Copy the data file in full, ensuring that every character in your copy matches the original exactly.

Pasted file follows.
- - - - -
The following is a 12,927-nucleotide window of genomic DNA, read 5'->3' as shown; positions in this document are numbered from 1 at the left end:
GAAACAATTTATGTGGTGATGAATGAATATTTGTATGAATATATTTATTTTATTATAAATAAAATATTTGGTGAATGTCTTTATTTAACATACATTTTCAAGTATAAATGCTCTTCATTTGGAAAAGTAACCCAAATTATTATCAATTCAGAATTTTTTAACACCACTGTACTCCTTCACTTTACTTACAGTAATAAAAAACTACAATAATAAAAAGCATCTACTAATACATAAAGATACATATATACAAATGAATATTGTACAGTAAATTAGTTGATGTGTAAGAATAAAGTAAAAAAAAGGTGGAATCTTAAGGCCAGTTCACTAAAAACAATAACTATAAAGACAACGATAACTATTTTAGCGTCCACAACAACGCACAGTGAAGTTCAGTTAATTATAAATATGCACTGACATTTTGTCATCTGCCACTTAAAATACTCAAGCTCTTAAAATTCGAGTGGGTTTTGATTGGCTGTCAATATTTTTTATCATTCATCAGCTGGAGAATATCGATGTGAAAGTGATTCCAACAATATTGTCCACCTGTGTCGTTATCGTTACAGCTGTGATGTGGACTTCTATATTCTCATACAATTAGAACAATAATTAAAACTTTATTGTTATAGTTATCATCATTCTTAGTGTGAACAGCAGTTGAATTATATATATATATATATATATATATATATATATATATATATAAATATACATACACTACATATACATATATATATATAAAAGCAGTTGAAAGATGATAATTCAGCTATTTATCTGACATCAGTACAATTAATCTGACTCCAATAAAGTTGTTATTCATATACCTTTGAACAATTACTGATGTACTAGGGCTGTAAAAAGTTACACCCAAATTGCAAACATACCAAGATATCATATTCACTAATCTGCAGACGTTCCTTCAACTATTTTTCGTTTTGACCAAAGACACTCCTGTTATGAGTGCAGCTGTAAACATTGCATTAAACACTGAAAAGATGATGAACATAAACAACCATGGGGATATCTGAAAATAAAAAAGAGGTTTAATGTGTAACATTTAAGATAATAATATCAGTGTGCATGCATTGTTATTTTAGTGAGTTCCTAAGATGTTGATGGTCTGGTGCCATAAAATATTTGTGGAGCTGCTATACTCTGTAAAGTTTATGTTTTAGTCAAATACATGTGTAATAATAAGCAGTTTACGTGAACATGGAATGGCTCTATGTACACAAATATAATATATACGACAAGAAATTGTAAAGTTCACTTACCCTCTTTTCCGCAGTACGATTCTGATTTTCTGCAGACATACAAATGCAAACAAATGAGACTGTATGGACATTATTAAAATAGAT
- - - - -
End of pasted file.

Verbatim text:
The following is a 12,927-nucleotide window of genomic DNA, read 5'->3' as shown; positions in this document are numbered from 1 at the left end:
GAAACAATTTATGTGGTGATGAATGAATATTTGTATGAATATATTTATTTTATTATAAATAAAATATTTGGTGAATGTCTTTATTTAACATACATTTTCAAGTATAAATGCTCTTCATTTGGAAAAGTAACCCAAATTATTATCAATTCAGAATTTTTTAACACCACTGTACTCCTTCACTTTACTTACAGTAATAAAAAACTACAATAATAAAAAGCATCTACTAATACATAAAGATACATATATACAAATGAATATTGTACAGTAAATTAGTTGATGTGTAAGAATAAAGTAAAAAAAAGGTGGAATCTTAAGGCCAGTTCACTAAAAACAATAACTATAAAGACAACGATAACTATTTTAGCGTCCACAACAACGCACAGTGAAGTTCAGTTAATTATAAATATGCACTGACATTTTGTCATCTGCCACTTAAAATACTCAAGCTCTTAAAATTCGAGTGGGTTTTGATTGGCTGTCAATATTTTTTATCATTCATCAGCTGGAGAATATCGATGTGAAAGTGATTCCAACAATATTGTCCACCTGTGTCGTTATCGTTACAGCTGTGATGTGGACTTCTATATTCTCATACAATTAGAACAATAATTAAAACTTTATTGTTATAGTTATCATCATTCTTAGTGTGAACAGCAGTTGAATTATATATATATATATATATATATATATATATATATATATATAAATATACATACACTACATATACATATATATATATAAAAGCAGTTGAAAGATGATAATTCAGCTATTTATCTGACATCAGTACAATTAATCTGACTCCAATAAAGTTGTTATTCATATACCTTTGAACAATTACTGATGTACTAGGGCTGTAAAAAGTTACACCCAAATTGCAAACATACCAAGATATCATATTCACTAATCTGCAGACGTTCCTTCAACTATTTTTCGTTTTGACCAAAGACACTCCTGTTATGAGTGCAGCTGTAAACATTGCATTAAACACTGAAAAGATGATGAACATAAACAACCATGGGGATATCTGAAAATAAAAAAGAGGTTTAATGTGTAACATTTAAGATAATAATATCAGTGTGCATGCATTGTTATTTTAGTGAGTTCCTAAGATGTTGATGGTCTGGTGCCATAAAATATTTGTGGAGCTGCTATACTCTGTAAAGTTTATGTTTTAGTCAAATACATGTGTAATAATAAGCAGTTTACGTGAACATGGAATGGCTCTATGTACACAAATATAATATATACGACAAGAAATTGTAAAGTTCACTTACCCTCTTTTCCGCAGTACGATTCTGATTTTCTGCAGACATACAAATGCAAACAAATGAGACTGTATGGACATTATTAAAATAGAT